· Because Alaska petroleum data is kept in state fiscal year format, it is difficult to compare state results to industry data and national trends, which are typically tallied on a calendar-year basis.

Confidentiality provisions further limit public accessibility to critical information.

In addition, the controversies and the concluding comments to the March 25, 2015 Updated Case Study by Stiglitz and Dunham underscore the importance of examining the conduct of the major North Slope producers. The domination of three major transnational companies on the North Slope could be a serious problem in this remote and isolated state, raising significant antitrust issues that warrant careful consideration.

For endnotes click here.

Approximately 423 miles of the 800-mile Trans-Alaska Pipeline is above ground to prevent the hot oil pipeline from thawing potentially unstable permafrost soils.

(August 2004 -- Updated December 2012)

Over the last eight years FinebergResearch.com has gathered and presented fact-based information and commentary about economic and environmental aspects of oil industry operations in Alaska, with special emphasis on the North Slope oil fields and the Trans-Alaska Pipeline System (TAPS). Due to the oil industry's power, political clout and media skills, much of the information you will find here is not widely reported or readily available elsewhere.

Three major petroleum companies -- BP, ConocoPhillips and ExxonMobil (originally Sohio, ARCO and Exxon) -- control more than 95 percent of North Slope production and, in 2012, are in the process of increasing a similar share of the Alyeska Pipeline Service Company (the builder and operator of TAPS) to 100%. The sprawling North Slope complex centers around Prudhoe Bay, where oil is pumped from beneath the frozen Arctic substrate and prepared for the 800-mile journey across Alaska to the ice-free port of Valdez; at the Alyeska terminal, oil is loaded on tankers bound for the West Coast. Although the North Slope was by far the nation's largest producing complex at its peak of two million barrels per day a quarter century ago, North Slope production has been in decline for two decades and is now between 500,000 and 600,000 barrels per day.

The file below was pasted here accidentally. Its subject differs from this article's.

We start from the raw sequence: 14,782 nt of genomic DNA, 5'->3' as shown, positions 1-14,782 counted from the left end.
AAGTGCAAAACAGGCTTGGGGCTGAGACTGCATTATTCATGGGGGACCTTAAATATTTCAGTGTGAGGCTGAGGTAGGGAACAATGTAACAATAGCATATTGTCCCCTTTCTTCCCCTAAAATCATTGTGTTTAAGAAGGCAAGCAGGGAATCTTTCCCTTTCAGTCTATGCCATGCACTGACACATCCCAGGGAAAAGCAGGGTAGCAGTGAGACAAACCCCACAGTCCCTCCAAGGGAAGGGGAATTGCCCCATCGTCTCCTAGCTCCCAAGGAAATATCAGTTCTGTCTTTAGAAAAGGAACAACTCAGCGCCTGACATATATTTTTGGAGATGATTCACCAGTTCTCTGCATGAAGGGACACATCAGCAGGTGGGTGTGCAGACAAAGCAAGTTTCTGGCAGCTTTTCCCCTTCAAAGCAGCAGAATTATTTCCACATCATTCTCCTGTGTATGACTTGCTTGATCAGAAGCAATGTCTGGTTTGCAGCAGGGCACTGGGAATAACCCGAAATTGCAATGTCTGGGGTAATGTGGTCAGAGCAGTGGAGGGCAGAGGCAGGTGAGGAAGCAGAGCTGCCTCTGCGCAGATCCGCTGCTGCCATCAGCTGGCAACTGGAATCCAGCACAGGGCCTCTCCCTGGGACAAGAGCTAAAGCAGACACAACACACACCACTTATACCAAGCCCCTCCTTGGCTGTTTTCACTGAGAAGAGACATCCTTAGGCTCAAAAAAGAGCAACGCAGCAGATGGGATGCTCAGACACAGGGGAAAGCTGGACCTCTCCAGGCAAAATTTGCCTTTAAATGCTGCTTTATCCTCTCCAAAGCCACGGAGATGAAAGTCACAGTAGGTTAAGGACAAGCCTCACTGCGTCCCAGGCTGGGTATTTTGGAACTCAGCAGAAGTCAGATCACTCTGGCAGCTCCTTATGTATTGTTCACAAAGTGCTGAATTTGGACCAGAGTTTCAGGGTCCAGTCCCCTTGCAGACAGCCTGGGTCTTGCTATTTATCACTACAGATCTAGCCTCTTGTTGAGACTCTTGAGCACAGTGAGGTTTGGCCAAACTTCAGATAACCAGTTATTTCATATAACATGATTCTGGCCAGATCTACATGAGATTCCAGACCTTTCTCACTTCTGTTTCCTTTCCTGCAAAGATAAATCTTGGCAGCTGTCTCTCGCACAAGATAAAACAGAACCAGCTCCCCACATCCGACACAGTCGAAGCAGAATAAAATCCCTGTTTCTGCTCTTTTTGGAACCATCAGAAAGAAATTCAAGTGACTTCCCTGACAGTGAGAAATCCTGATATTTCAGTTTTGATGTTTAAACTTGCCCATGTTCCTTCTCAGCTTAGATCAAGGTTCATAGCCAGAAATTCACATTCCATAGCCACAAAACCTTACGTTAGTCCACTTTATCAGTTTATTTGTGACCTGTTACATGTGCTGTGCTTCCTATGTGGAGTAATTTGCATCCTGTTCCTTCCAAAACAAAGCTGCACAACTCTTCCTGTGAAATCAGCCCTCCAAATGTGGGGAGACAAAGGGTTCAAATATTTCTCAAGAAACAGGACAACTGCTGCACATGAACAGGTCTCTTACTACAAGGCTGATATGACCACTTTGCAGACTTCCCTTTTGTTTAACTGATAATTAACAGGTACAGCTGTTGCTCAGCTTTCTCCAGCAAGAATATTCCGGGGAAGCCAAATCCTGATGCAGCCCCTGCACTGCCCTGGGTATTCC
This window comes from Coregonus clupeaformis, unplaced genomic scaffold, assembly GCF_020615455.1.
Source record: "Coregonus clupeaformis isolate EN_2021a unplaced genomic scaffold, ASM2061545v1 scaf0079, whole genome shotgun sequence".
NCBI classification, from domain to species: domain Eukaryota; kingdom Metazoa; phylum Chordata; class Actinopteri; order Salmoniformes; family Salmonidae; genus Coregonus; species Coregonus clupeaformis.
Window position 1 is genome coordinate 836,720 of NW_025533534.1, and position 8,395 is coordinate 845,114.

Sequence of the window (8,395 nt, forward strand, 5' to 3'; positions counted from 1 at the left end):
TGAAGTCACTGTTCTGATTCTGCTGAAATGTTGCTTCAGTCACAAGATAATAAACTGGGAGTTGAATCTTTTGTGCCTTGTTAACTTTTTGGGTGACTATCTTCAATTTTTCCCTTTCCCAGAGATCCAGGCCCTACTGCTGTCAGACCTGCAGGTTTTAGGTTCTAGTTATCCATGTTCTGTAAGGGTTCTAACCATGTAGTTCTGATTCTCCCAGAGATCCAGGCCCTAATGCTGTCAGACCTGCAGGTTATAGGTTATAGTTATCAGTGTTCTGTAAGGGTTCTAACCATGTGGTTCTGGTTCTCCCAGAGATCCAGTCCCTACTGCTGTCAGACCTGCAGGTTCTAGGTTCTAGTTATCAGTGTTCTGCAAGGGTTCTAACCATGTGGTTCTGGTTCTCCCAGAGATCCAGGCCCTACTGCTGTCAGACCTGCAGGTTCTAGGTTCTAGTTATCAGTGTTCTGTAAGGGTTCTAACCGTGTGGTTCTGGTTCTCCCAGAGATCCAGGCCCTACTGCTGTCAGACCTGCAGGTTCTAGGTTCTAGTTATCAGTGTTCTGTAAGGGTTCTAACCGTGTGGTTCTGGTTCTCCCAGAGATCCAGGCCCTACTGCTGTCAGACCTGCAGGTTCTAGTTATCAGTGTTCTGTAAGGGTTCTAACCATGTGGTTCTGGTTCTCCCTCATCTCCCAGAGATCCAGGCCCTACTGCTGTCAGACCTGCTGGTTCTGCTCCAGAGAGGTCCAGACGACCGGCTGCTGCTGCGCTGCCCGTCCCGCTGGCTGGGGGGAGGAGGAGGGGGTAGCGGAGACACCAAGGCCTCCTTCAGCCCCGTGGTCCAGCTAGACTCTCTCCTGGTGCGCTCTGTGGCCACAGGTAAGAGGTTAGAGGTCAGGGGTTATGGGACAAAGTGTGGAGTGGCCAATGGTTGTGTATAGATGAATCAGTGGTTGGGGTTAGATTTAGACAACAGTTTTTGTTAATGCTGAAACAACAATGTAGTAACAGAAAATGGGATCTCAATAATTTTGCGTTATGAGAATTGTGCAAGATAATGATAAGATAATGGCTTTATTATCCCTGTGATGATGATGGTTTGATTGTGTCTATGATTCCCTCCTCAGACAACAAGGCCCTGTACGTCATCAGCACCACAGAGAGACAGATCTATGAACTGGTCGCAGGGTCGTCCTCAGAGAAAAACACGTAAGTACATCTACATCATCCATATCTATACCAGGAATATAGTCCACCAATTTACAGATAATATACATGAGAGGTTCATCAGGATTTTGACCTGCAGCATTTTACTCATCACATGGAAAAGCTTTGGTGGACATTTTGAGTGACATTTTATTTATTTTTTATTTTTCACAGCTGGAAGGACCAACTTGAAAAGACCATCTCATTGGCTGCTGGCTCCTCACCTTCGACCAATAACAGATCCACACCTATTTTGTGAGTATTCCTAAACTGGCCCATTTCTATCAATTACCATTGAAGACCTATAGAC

Richard Fineberg (Baku, Azerbaijan, May 2003)While declining production and its consequences for the future rightly draw major attention from a policy standpoint, the current dialogue often suffers from exaggerated fears of dependence on foreign crude supplies and failure to recognize, among other things, the recent dramatic reduction in petroleum imports due to conservation, induced in large measure by high oil prices. Moreover, even at today's reduced production levels, those high oil prices still bring producers significant revenue from North Slope crude oil.

During the 4½ decades since the discovery of the nation's largest oil field at Prudhoe Bay on Alaska's North Slope, events from Watergate to the collapse of energy companies such as Enron and, subsequently, financial institutions in the recent the financial crash demonstrate that large institutions frequently fail -- often by grotesque margins -- to live up to legal and moral obligations and to deliver on their public pronouncements. Concurrently, the major Alaska oil companies that play a predominant role in Alaska development have displayed a chronic and troubling discrepancy between promise and practice.

Despite lavishly funded advertising campaigns and public relations efforts urging that Alaska's oil companies can be trusted as the avatars of social salvation, closer examination reveals a profound gap between what these companies say and what they do. With equally disturbing regularity, when confronted with evidence of those failures, government has failed to protect the public interest.